Presidential Polls And The Bridge Of Death

God knows how many election polling outfits there are these days.  Once upon a time, there was just Gallup; then it became Gallup and Harris; now there are dozens and perhaps hundreds.  Who knows how skilled they are at their sampling, their weighting of likely voters, and the other factors that separate meaningful polls from floss and ear wax?

Of course, the main problem with polls is that you don’t know whether the respondents are telling the truth.  If only the penalty for giving a false answer to a polling question was like that imposed at the Bridge of Death . . . .

Proposing A “Secretary Of Business” Is The Last Straw

President Obama wants to be seen as friendly to business.  He’s recently touted the idea of creating a “Secretary of Business” — a new, Cabinet-level position that would “consolidate” different federal agencies that deal with business and trade issues and create “one-stop shopping” for regulatory oversight.

This one proposal, I think, reflects President Obama’s deeply held view of the world — and why I must conclude, regrettably, that he will never truly grapple with our soaring budget deficits and federal debt, which I believe are the two most crucial problems facing our country.

In the President’s view, if business is struggling, we need to create a new government position to address the problem and shuffle existing agencies in a bureaucratic reorganization to try to “streamline” regulations.  His reflexive solution to all issues is new government positions, new government agencies, and new government initiatives.  If he needs to burnish his credentials with the business world, he thinks the proper response to to create a new government regime that shows that he cares.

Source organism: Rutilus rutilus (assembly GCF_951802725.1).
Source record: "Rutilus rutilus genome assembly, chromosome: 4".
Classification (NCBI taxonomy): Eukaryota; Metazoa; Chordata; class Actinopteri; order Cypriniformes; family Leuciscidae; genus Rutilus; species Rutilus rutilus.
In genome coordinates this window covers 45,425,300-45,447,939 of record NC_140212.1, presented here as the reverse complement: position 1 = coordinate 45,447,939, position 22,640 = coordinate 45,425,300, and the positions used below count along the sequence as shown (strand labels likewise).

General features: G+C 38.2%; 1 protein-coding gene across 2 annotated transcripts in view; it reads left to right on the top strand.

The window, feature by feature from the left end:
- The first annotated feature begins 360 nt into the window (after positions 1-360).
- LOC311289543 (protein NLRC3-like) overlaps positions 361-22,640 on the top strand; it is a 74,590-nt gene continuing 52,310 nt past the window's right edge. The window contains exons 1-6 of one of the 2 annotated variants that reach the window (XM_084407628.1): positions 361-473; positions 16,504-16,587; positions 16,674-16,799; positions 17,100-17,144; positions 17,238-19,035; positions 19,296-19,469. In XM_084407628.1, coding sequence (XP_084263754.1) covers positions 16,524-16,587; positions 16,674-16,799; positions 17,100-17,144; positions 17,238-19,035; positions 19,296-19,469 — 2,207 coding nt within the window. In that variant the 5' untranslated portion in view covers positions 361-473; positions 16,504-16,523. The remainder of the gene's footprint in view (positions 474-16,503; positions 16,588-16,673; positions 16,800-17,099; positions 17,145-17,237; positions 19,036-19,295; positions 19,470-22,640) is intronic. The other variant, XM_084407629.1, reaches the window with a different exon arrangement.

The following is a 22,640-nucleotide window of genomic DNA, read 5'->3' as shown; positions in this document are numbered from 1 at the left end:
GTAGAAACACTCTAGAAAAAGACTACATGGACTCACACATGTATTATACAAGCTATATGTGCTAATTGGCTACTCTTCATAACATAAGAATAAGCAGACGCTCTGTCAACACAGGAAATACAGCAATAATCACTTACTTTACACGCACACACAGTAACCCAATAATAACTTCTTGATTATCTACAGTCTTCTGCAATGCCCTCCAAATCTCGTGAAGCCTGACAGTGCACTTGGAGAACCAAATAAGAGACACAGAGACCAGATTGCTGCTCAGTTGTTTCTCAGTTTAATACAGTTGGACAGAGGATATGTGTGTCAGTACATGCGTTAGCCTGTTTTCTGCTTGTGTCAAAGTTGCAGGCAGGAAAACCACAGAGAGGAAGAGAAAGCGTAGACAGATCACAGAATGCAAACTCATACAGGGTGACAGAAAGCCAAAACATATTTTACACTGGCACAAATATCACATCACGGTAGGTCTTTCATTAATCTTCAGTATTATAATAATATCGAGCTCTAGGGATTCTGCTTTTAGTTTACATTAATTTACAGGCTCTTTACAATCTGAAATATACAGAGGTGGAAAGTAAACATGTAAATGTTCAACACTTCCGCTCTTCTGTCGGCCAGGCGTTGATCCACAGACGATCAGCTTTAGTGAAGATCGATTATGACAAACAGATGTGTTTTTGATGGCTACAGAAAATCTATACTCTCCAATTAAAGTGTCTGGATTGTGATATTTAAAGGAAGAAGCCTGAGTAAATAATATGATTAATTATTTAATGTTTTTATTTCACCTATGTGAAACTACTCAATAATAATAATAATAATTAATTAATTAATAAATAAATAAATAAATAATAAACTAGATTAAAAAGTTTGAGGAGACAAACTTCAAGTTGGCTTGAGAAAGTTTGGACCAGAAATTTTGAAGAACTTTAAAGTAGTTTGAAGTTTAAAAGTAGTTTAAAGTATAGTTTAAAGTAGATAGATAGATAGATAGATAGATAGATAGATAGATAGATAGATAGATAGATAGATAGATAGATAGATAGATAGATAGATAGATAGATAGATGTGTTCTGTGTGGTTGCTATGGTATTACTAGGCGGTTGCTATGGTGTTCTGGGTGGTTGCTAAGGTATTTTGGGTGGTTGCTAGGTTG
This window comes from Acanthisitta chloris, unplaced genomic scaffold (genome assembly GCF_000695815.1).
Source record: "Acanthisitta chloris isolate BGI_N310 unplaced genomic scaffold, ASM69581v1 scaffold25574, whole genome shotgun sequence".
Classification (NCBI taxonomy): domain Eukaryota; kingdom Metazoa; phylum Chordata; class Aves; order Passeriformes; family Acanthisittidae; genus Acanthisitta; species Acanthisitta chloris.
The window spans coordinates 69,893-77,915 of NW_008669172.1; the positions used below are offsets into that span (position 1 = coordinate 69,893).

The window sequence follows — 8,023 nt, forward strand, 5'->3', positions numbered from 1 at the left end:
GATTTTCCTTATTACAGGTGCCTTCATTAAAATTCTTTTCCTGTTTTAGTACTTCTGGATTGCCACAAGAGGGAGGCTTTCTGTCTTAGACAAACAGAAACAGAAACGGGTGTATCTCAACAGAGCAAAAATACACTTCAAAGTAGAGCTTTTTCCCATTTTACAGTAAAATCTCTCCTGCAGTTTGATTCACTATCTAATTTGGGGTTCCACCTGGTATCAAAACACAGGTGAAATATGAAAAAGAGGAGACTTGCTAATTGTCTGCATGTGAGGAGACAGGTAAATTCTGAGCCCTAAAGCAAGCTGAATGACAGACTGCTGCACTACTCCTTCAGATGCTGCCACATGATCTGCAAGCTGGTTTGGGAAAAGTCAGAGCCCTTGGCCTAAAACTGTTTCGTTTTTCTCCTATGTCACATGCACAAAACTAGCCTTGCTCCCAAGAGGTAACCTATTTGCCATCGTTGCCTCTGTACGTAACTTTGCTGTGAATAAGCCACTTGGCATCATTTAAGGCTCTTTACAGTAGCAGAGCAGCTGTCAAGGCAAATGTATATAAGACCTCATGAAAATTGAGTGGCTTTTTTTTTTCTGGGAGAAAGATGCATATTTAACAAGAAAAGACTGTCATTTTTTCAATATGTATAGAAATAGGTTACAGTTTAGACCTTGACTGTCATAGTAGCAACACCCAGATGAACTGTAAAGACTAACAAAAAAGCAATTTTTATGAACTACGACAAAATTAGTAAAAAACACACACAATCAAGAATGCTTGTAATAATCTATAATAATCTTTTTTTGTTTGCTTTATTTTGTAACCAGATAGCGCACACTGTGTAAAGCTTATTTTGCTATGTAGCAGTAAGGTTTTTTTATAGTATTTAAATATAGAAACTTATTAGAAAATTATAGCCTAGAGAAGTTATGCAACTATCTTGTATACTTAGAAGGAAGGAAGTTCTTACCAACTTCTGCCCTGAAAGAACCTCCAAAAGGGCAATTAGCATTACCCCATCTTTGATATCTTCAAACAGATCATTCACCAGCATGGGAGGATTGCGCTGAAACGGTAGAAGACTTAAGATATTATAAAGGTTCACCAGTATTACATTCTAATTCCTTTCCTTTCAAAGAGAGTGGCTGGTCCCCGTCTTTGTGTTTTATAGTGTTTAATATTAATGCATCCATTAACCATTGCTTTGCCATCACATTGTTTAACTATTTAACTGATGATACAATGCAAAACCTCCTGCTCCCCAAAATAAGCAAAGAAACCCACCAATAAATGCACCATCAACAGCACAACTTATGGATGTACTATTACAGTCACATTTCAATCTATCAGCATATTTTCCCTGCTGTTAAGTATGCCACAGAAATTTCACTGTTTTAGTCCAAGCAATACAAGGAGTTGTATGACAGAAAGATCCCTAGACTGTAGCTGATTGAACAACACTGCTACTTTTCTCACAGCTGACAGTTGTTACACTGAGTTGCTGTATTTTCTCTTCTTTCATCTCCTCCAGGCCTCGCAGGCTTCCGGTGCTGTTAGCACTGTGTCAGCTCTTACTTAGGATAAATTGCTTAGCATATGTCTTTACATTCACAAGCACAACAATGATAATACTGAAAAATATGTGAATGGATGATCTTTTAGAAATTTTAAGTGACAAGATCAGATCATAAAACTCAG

President Obama has been our President for four years.  He’s seen our economy flounder, witnessed the loss of huge numbers of jobs and the departure of millions of disappointed job-seekers from the job market, watched our deficit and debt skyrocket, and heard complaints about excessive regulatory burdens, crony capitalism, and taxes stifling business investment and growth.  The fact that he nevertheless believes that he would aid business by creating a “Secretary of Business” who would help businessmen navigate through the thicket of federal regulations, and assist companies as they seek federal loans and grants and other assistance, speaks volumes about his fundamental mindset.  He’s not going to change if he’s elected to a second term.

If, like me, you believe that we need to eliminate Cabinet-level positions and federal agencies, not create them, if you believe that we need to reduce federal regulations, not hire new federal employees to assist overwhelmed businessmen in dealing with those regulations, if you believe that we need to cut spending, not maximize opportunities for people to get more federal loans and aid, how can you vote to re-elect President Obama?